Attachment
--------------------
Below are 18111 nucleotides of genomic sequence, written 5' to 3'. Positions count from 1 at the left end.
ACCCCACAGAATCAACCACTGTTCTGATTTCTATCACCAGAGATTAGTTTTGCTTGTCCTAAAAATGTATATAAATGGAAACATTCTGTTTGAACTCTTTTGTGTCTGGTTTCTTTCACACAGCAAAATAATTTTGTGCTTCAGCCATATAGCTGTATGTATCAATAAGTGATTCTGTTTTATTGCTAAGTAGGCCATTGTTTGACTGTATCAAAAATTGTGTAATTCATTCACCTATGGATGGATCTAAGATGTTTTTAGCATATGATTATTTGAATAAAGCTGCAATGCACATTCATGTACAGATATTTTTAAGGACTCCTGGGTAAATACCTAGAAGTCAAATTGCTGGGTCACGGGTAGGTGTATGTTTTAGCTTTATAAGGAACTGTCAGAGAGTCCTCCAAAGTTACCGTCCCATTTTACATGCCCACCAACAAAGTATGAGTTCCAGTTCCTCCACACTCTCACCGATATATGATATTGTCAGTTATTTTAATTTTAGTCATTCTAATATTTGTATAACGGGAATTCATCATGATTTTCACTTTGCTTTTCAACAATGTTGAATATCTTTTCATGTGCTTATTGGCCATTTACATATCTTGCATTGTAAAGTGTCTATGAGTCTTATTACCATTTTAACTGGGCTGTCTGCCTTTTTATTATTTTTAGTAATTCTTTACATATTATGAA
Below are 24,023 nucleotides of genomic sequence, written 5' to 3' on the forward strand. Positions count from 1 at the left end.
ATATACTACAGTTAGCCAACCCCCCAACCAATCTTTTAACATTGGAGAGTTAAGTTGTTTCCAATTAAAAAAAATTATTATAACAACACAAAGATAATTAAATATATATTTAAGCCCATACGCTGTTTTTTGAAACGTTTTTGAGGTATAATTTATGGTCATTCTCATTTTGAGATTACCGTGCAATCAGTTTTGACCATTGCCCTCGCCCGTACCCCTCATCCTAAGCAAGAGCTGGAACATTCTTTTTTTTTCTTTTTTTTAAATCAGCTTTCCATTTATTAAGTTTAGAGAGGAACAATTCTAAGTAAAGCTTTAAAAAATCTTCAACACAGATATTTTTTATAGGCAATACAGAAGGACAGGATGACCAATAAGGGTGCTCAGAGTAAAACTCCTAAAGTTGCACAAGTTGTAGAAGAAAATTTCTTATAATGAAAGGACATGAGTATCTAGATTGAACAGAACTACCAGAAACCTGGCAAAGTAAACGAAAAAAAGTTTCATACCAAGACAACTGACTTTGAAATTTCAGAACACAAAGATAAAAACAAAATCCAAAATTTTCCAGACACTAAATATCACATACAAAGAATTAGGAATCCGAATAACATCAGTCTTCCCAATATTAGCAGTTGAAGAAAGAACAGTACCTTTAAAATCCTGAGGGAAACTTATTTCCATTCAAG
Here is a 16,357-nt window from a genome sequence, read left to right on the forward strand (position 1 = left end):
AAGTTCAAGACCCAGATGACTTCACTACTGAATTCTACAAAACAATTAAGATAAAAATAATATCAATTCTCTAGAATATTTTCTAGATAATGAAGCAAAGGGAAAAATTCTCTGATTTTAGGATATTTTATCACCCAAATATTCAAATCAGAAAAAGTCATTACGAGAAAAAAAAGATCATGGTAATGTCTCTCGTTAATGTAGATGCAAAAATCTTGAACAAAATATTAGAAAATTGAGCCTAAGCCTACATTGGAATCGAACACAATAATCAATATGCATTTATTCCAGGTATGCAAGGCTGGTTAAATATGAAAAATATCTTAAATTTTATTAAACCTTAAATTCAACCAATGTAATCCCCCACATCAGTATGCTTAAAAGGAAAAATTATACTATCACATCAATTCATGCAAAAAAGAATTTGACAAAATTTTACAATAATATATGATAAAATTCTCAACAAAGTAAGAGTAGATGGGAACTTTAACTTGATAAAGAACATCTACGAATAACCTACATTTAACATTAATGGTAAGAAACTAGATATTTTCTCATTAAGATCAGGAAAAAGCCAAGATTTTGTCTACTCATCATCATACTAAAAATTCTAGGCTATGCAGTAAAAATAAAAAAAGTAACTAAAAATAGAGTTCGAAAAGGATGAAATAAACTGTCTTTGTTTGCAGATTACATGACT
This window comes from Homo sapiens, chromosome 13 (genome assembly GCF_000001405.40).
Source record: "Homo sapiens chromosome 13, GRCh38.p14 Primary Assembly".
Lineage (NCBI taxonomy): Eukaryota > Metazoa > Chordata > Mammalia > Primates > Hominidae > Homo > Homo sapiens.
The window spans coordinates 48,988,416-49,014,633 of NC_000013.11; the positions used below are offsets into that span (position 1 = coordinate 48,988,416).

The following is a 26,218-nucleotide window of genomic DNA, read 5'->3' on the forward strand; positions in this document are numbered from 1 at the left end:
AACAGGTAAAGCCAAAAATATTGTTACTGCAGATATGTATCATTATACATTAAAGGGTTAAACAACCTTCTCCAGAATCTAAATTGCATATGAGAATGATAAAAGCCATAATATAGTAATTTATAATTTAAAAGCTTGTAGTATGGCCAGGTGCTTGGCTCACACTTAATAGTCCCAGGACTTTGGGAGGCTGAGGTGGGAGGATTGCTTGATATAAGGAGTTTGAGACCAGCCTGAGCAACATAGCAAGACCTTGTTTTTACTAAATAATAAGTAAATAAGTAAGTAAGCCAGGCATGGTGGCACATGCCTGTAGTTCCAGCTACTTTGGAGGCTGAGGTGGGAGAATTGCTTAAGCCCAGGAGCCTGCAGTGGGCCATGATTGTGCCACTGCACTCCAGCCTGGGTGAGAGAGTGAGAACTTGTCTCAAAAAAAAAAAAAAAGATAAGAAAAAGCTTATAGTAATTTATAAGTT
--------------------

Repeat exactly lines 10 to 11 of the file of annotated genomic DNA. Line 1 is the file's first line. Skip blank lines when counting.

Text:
The window spans coordinates 48,988,416-49,014,633 of NC_000013.11; the positions used below are offsets into that span (position 1 = coordinate 48,988,416).

The following is a 26,218-nucleotide window of genomic DNA, read 5'->3' on the forward strand; positions in this document are numbered from 1 at the left end: